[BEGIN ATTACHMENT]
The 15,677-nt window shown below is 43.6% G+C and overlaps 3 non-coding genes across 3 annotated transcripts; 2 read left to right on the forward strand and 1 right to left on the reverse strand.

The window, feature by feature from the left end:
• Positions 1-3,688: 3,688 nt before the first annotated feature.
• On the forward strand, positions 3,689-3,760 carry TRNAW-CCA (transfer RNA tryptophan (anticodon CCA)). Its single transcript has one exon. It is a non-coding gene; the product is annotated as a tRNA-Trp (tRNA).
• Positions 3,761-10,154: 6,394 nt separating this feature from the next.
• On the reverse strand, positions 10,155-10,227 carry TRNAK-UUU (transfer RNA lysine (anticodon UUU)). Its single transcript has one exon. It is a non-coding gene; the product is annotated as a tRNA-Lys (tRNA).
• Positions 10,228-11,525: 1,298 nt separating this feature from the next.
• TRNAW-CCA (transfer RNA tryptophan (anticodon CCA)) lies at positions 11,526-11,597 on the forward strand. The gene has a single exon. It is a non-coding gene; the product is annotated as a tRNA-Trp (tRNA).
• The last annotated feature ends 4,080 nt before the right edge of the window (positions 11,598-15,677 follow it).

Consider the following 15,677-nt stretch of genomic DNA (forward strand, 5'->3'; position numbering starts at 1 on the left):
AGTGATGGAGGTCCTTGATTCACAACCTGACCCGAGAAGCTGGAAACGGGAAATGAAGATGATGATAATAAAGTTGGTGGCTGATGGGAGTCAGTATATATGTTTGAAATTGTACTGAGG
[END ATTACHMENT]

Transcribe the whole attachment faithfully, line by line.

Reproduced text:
The 15,677-nt window shown below is 43.6% G+C and overlaps 3 non-coding genes across 3 annotated transcripts; 2 read left to right on the forward strand and 1 right to left on the reverse strand.

The window, feature by feature from the left end:
• Positions 1-3,688: 3,688 nt before the first annotated feature.
• On the forward strand, positions 3,689-3,760 carry TRNAW-CCA (transfer RNA tryptophan (anticodon CCA)). Its single transcript has one exon. It is a non-coding gene; the product is annotated as a tRNA-Trp (tRNA).
• Positions 3,761-10,154: 6,394 nt separating this feature from the next.
• On the reverse strand, positions 10,155-10,227 carry TRNAK-UUU (transfer RNA lysine (anticodon UUU)). Its single transcript has one exon. It is a non-coding gene; the product is annotated as a tRNA-Lys (tRNA).
• Positions 10,228-11,525: 1,298 nt separating this feature from the next.
• TRNAW-CCA (transfer RNA tryptophan (anticodon CCA)) lies at positions 11,526-11,597 on the forward strand. The gene has a single exon. It is a non-coding gene; the product is annotated as a tRNA-Trp (tRNA).
• The last annotated feature ends 4,080 nt before the right edge of the window (positions 11,598-15,677 follow it).

Consider the following 15,677-nt stretch of genomic DNA (forward strand, 5'->3'; position numbering starts at 1 on the left):
AGTGATGGAGGTCCTTGATTCACAACCTGACCCGAGAAGCTGGAAACGGGAAATGAAGATGATGATAATAAAGTTGGTGGCTGATGGGAGTCAGTATATATGTTTGAAATTGTACTGAGG